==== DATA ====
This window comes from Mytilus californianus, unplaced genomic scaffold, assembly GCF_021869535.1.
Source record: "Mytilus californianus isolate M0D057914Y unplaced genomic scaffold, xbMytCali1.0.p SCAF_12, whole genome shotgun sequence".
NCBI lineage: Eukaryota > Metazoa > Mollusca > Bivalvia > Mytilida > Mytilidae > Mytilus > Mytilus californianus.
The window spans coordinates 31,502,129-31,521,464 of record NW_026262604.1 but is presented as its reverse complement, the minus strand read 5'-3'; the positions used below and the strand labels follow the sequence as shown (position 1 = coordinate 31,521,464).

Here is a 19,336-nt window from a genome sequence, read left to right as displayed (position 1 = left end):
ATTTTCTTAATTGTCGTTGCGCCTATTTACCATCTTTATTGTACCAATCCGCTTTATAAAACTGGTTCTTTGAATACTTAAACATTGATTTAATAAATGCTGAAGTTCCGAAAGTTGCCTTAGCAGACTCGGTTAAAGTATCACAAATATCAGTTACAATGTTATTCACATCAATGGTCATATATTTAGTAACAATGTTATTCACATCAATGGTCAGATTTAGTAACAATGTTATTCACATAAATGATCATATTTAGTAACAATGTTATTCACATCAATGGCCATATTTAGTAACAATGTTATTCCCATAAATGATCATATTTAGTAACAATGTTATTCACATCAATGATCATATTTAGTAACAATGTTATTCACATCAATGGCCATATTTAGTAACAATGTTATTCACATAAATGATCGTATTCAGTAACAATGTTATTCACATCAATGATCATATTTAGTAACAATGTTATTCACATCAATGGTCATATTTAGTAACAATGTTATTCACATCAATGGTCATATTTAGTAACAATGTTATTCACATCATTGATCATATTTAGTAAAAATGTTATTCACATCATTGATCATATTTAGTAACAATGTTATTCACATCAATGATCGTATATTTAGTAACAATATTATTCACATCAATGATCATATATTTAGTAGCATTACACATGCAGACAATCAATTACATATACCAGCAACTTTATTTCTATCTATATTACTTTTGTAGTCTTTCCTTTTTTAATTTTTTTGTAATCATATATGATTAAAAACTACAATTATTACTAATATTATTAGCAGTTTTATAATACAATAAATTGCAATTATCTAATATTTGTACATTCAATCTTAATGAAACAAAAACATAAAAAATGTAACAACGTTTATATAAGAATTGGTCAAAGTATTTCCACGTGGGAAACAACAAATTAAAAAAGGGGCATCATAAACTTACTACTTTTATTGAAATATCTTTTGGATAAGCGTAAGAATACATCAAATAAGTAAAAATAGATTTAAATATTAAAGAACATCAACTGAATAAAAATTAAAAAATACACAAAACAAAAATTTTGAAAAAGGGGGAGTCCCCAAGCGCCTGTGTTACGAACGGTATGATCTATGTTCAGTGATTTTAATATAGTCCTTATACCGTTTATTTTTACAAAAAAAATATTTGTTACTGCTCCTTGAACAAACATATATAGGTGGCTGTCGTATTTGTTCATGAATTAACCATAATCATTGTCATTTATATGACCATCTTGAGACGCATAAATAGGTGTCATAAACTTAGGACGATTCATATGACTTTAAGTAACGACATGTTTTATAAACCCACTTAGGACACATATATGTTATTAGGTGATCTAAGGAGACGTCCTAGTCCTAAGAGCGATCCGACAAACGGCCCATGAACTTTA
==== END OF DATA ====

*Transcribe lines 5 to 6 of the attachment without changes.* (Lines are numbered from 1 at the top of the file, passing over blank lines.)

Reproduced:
Here is a 19,336-nt window from a genome sequence, read left to right as displayed (position 1 = left end):
ATTTTCTTAATTGTCGTTGCGCCTATTTACCATCTTTATTGTACCAATCCGCTTTATAAAACTGGTTCTTTGAATACTTAAACATTGATTTAATAAATGCTGAAGTTCCGAAAGTTGCCTTAGCAGACTCGGTTAAAGTATCACAAATATCAGTTACAATGTTATTCACATCAATGGTCATATATTTAGTAACAATGTTATTCACATCAATGGTCAGATTTAGTAACAATGTTATTCACATAAATGATCATATTTAGTAACAATGTTATTCACATCAATGGCCATATTTAGTAACAATGTTATTCCCATAAATGATCATATTTAGTAACAATGTTATTCACATCAATGATCATATTTAGTAACAATGTTATTCACATCAATGGCCATATTTAGTAACAATGTTATTCACATAAATGATCGTATTCAGTAACAATGTTATTCACATCAATGATCATATTTAGTAACAATGTTATTCACATCAATGGTCATATTTAGTAACAATGTTATTCACATCAATGGTCATATTTAGTAACAATGTTATTCACATCATTGATCATATTTAGTAAAAATGTTATTCACATCATTGATCATATTTAGTAACAATGTTATTCACATCAATGATCGTATATTTAGTAACAATATTATTCACATCAATGATCATATATTTAGTAGCATTACACATGCAGACAATCAATTACATATACCAGCAACTTTATTTCTATCTATATTACTTTTGTAGTCTTTCCTTTTTTAATTTTTTTGTAATCATATATGATTAAAAACTACAATTATTACTAATATTATTAGCAGTTTTATAATACAATAAATTGCAATTATCTAATATTTGTACATTCAATCTTAATGAAACAAAAACATAAAAAATGTAACAACGTTTATATAAGAATTGGTCAAAGTATTTCCACGTGGGAAACAACAAATTAAAAAAGGGGCATCATAAACTTACTACTTTTATTGAAATATCTTTTGGATAAGCGTAAGAATACATCAAATAAGTAAAAATAGATTTAAATATTAAAGAACATCAACTGAATAAAAATTAAAAAATACACAAAACAAAAATTTTGAAAAAGGGGGAGTCCCCAAGCGCCTGTGTTACGAACGGTATGATCTATGTTCAGTGATTTTAATATAGTCCTTATACCGTTTATTTTTACAAAAAAAATATTTGTTACTGCTCCTTGAACAAACATATATAGGTGGCTGTCGTATTTGTTCATGAATTAACCATAATCATTGTCATTTATATGACCATCTTGAGACGCATAAATAGGTGTCATAAACTTAGGACGATTCATATGACTTTAAGTAACGACATGTTTTATAAACCCACTTAGGACACATATATGTTATTAGGTGATCTAAGGAGACGTCCTAGTCCTAAGAGCGATCCGACAAACGGCCCATGAACTTTA